Moore: Good optics makes for good birding
This past week I had the privilege of spending three days at the corporate offices of Vortex Optics in Barneveld, Wisconsin. My relationship with Vortex began when I placed my first binocular order at the Bird Watch America trade show in Atlanta, Georgia in January of 2004.
Since that time, Vortex and Jay’s Bird Barn have both experienced tremendous growth. When we opened in October of 2003 we rented 575 square feet of space from Watters Garden Center.
Fifteen years later, we now have about 10,000 square feet of retail space between our three store locations, plus we have seed storage and seed production space at two YEI facilities in the Prescott area.
In March of this year, Vortex moved into a brand new 282,000-square-foot facility that is state of the art. We toured their operations, had excellent meetings discussing how we could grow our optics business, and, of course, we went bird watching! Vortex has two resident bird experts on staff whose job it is to connect birders with the Vortex brand of optics.
They took Ryan, the Prescott store manager, and me birding for about ten hours one day, and it was awesome. Before we went birding, I went through eBird and made a list of fifteen target birds that I was hoping we would see during our “Big Day.” Most of the birds on the list were birds that I had already seen at some point in my life, but it had been a long time since I had seen them.
My wish list also included a few birds that would be new for my life list. We met in the Vortex parking lot and literally walked from their property directly onto the Barneveld Prairie State Natural Area. Prairie habitat is very endangered due to agriculture, and this critically threatened habitat is home to many species of birds that are totally dependent on a grassland/prairie habitat.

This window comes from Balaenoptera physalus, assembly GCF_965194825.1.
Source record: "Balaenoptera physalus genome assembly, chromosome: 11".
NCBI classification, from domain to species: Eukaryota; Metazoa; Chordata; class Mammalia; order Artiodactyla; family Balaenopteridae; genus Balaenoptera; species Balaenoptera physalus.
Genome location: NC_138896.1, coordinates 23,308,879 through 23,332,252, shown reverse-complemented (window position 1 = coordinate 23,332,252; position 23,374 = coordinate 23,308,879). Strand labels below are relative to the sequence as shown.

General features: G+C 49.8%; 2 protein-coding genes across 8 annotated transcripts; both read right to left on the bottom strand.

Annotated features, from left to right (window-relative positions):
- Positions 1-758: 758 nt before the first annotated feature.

My wish list included things like bobwhite, upland sandpiper, bobolink, dickcissel and woodcock. We saw some of them, and struck out on others. New birds I was hoping to see included Henslow’s sparrow and sedge wren. We got onto the sound of singing Henslow’s sparrows in the prairie almost immediately — but seeing them was another thing.
A lot of birds that live in a prairie habitat are elusive and difficult to see as they hunker down in the thick vegetation. However, we were patient, and eventually saw one that was perched up on a weedy stalk singing its song. Using a Vortex spotting scope, I got great views of this life bird–it was very exciting!
Later the same morning, after stalking singing sedge wrens, we were finally rewarded with several good looks at a couple of sedge wrens. This is a species I have put a lot of time and energy into seeing over the last few years — mostly in Missouri, but also in Texas — and I’ve always come up empty handed.
It was so rewarding to see this small relative of a marsh wren at close range with ten power binoculars. I can truly say it was one of those rare moments where you see a new bird for the first time, and you get really excellent views of it —like a National Geographic moment!
Later in the day, in a deciduous woods habitat, I saw and heard my first ever Acadian flycatcher — a bird species that wasn’t even on my wish list! It is a rare event for me to see three life birds in one day, so it was an absolutely amazing day for me.
Until next week, Happy Birding!
Eric Moore is the owner of Jay’s Bird Barn, with three locations in northern Arizona — Prescott, Sedona and Flagstaff. Eric has been an avid birder for over 50 years. If you have questions about wild birds that you would like discussed in future articles, email him at firstname.lastname@example.org.